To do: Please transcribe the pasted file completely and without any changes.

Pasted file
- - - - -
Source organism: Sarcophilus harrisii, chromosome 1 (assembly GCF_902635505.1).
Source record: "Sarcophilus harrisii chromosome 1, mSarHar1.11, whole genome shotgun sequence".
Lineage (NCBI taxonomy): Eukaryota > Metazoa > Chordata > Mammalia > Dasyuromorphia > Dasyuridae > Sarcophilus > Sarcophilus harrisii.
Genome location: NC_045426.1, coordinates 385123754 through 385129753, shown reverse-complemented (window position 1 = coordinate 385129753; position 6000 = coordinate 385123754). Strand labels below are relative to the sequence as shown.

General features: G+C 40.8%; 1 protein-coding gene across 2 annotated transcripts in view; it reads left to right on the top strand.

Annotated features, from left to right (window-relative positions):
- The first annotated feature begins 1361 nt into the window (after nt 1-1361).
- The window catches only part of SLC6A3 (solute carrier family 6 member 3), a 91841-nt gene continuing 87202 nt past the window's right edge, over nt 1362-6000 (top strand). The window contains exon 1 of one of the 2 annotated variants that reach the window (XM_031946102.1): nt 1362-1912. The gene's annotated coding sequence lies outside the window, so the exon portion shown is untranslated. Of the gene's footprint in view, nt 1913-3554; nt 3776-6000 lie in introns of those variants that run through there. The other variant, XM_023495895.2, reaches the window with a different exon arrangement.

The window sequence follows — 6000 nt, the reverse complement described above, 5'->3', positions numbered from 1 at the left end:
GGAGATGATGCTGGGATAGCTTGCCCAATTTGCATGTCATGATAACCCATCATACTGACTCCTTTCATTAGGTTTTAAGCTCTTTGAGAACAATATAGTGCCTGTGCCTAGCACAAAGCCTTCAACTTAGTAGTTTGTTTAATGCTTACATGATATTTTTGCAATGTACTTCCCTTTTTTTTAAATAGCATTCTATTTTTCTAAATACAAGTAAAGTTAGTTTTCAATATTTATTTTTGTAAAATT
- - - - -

Source organism: Sarcophilus harrisii, chromosome 1 (assembly GCF_902635505.1).
Source record: "Sarcophilus harrisii chromosome 1, mSarHar1.11, whole genome shotgun sequence".
Lineage (NCBI taxonomy): Eukaryota > Metazoa > Chordata > Mammalia > Dasyuromorphia > Dasyuridae > Sarcophilus > Sarcophilus harrisii.
Genome location: NC_045426.1, coordinates 385123754 through 385129753, shown reverse-complemented (window position 1 = coordinate 385129753; position 6000 = coordinate 385123754). Strand labels below are relative to the sequence as shown.

General features: G+C 40.8%; 1 protein-coding gene across 2 annotated transcripts in view; it reads left to right on the top strand.

Annotated features, from left to right (window-relative positions):
- The first annotated feature begins 1361 nt into the window (after nt 1-1361).
- The window catches only part of SLC6A3 (solute carrier family 6 member 3), a 91841-nt gene continuing 87202 nt past the window's right edge, over nt 1362-6000 (top strand). The window contains exon 1 of one of the 2 annotated variants that reach the window (XM_031946102.1): nt 1362-1912. The gene's annotated coding sequence lies outside the window, so the exon portion shown is untranslated. Of the gene's footprint in view, nt 1913-3554; nt 3776-6000 lie in introns of those variants that run through there. The other variant, XM_023495895.2, reaches the window with a different exon arrangement.

The window sequence follows — 6000 nt, the reverse complement described above, 5'->3', positions numbered from 1 at the left end:
GGAGATGATGCTGGGATAGCTTGCCCAATTTGCATGTCATGATAACCCATCATACTGACTCCTTTCATTAGGTTTTAAGCTCTTTGAGAACAATATAGTGCCTGTGCCTAGCACAAAGCCTTCAACTTAGTAGTTTGTTTAATGCTTACATGATATTTTTGCAATGTACTTCCCTTTTTTTTAAATAGCATTCTATTTTTCTAAATACAAGTAAAGTTAGTTTTCAATATTTATTTTTGTAAAATT